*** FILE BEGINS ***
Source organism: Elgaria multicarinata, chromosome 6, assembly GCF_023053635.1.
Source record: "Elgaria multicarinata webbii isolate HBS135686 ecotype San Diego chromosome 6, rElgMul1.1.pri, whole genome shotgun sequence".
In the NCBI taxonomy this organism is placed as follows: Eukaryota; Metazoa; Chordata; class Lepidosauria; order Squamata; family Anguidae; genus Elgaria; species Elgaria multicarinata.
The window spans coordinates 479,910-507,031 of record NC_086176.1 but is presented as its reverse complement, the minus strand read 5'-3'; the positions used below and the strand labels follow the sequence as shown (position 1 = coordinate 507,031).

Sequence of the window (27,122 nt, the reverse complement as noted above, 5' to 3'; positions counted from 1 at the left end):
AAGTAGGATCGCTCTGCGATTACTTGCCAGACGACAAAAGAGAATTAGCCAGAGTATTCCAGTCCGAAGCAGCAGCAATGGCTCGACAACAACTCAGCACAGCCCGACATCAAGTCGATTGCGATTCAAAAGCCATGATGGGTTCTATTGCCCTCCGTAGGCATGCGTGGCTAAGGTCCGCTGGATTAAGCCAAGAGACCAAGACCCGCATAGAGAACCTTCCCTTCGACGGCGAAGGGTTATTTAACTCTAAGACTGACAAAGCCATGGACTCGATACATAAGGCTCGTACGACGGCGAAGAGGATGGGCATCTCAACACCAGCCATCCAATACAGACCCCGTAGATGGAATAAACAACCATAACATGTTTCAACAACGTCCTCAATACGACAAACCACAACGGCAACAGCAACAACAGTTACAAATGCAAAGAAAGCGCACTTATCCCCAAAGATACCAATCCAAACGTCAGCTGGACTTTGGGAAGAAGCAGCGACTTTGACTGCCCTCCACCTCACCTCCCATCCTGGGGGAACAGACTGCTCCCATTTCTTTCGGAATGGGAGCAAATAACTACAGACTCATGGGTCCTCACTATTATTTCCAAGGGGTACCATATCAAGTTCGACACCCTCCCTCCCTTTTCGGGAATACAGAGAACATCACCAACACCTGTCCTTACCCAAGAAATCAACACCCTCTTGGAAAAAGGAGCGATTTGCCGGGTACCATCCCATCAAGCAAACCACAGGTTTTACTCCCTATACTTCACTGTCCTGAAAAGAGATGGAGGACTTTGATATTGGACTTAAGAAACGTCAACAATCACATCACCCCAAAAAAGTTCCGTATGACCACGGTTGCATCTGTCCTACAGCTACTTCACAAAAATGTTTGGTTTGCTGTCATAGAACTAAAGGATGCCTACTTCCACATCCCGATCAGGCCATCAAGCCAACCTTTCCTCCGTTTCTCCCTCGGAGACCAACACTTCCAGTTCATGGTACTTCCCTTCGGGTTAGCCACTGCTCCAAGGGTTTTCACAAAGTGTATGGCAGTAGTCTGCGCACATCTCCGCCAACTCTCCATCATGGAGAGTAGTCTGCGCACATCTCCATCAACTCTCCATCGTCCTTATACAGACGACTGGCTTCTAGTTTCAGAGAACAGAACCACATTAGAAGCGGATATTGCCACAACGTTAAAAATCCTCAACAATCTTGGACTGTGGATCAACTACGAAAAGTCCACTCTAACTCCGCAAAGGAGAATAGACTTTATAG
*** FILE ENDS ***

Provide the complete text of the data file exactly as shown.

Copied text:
Source organism: Elgaria multicarinata, chromosome 6, assembly GCF_023053635.1.
Source record: "Elgaria multicarinata webbii isolate HBS135686 ecotype San Diego chromosome 6, rElgMul1.1.pri, whole genome shotgun sequence".
In the NCBI taxonomy this organism is placed as follows: Eukaryota; Metazoa; Chordata; class Lepidosauria; order Squamata; family Anguidae; genus Elgaria; species Elgaria multicarinata.
The window spans coordinates 479,910-507,031 of record NC_086176.1 but is presented as its reverse complement, the minus strand read 5'-3'; the positions used below and the strand labels follow the sequence as shown (position 1 = coordinate 507,031).

Sequence of the window (27,122 nt, the reverse complement as noted above, 5' to 3'; positions counted from 1 at the left end):
AAGTAGGATCGCTCTGCGATTACTTGCCAGACGACAAAAGAGAATTAGCCAGAGTATTCCAGTCCGAAGCAGCAGCAATGGCTCGACAACAACTCAGCACAGCCCGACATCAAGTCGATTGCGATTCAAAAGCCATGATGGGTTCTATTGCCCTCCGTAGGCATGCGTGGCTAAGGTCCGCTGGATTAAGCCAAGAGACCAAGACCCGCATAGAGAACCTTCCCTTCGACGGCGAAGGGTTATTTAACTCTAAGACTGACAAAGCCATGGACTCGATACATAAGGCTCGTACGACGGCGAAGAGGATGGGCATCTCAACACCAGCCATCCAATACAGACCCCGTAGATGGAATAAACAACCATAACATGTTTCAACAACGTCCTCAATACGACAAACCACAACGGCAACAGCAACAACAGTTACAAATGCAAAGAAAGCGCACTTATCCCCAAAGATACCAATCCAAACGTCAGCTGGACTTTGGGAAGAAGCAGCGACTTTGACTGCCCTCCACCTCACCTCCCATCCTGGGGGAACAGACTGCTCCCATTTCTTTCGGAATGGGAGCAAATAACTACAGACTCATGGGTCCTCACTATTATTTCCAAGGGGTACCATATCAAGTTCGACACCCTCCCTCCCTTTTCGGGAATACAGAGAACATCACCAACACCTGTCCTTACCCAAGAAATCAACACCCTCTTGGAAAAAGGAGCGATTTGCCGGGTACCATCCCATCAAGCAAACCACAGGTTTTACTCCCTATACTTCACTGTCCTGAAAAGAGATGGAGGACTTTGATATTGGACTTAAGAAACGTCAACAATCACATCACCCCAAAAAAGTTCCGTATGACCACGGTTGCATCTGTCCTACAGCTACTTCACAAAAATGTTTGGTTTGCTGTCATAGAACTAAAGGATGCCTACTTCCACATCCCGATCAGGCCATCAAGCCAACCTTTCCTCCGTTTCTCCCTCGGAGACCAACACTTCCAGTTCATGGTACTTCCCTTCGGGTTAGCCACTGCTCCAAGGGTTTTCACAAAGTGTATGGCAGTAGTCTGCGCACATCTCCGCCAACTCTCCATCATGGAGAGTAGTCTGCGCACATCTCCATCAACTCTCCATCGTCCTTATACAGACGACTGGCTTCTAGTTTCAGAGAACAGAACCACATTAGAAGCGGATATTGCCACAACGTTAAAAATCCTCAACAATCTTGGACTGTGGATCAACTACGAAAAGTCCACTCTAACTCCGCAAAGGAGAATAGACTTTATAG